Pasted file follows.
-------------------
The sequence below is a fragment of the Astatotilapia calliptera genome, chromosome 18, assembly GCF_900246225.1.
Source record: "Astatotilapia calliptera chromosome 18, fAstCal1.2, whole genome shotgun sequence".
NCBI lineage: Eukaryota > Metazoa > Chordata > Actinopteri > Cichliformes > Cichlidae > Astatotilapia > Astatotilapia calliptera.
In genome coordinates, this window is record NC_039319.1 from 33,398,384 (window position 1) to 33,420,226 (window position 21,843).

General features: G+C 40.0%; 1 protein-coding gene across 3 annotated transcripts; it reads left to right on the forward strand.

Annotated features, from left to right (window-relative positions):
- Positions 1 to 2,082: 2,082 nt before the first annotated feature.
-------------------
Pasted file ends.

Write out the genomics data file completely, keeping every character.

The sequence below is a fragment of the Astatotilapia calliptera genome, chromosome 18, assembly GCF_900246225.1.
Source record: "Astatotilapia calliptera chromosome 18, fAstCal1.2, whole genome shotgun sequence".
NCBI lineage: Eukaryota > Metazoa > Chordata > Actinopteri > Cichliformes > Cichlidae > Astatotilapia > Astatotilapia calliptera.
In genome coordinates, this window is record NC_039319.1 from 33,398,384 (window position 1) to 33,420,226 (window position 21,843).

General features: G+C 40.0%; 1 protein-coding gene across 3 annotated transcripts; it reads left to right on the forward strand.

Annotated features, from left to right (window-relative positions):
- Positions 1 to 2,082: 2,082 nt before the first annotated feature.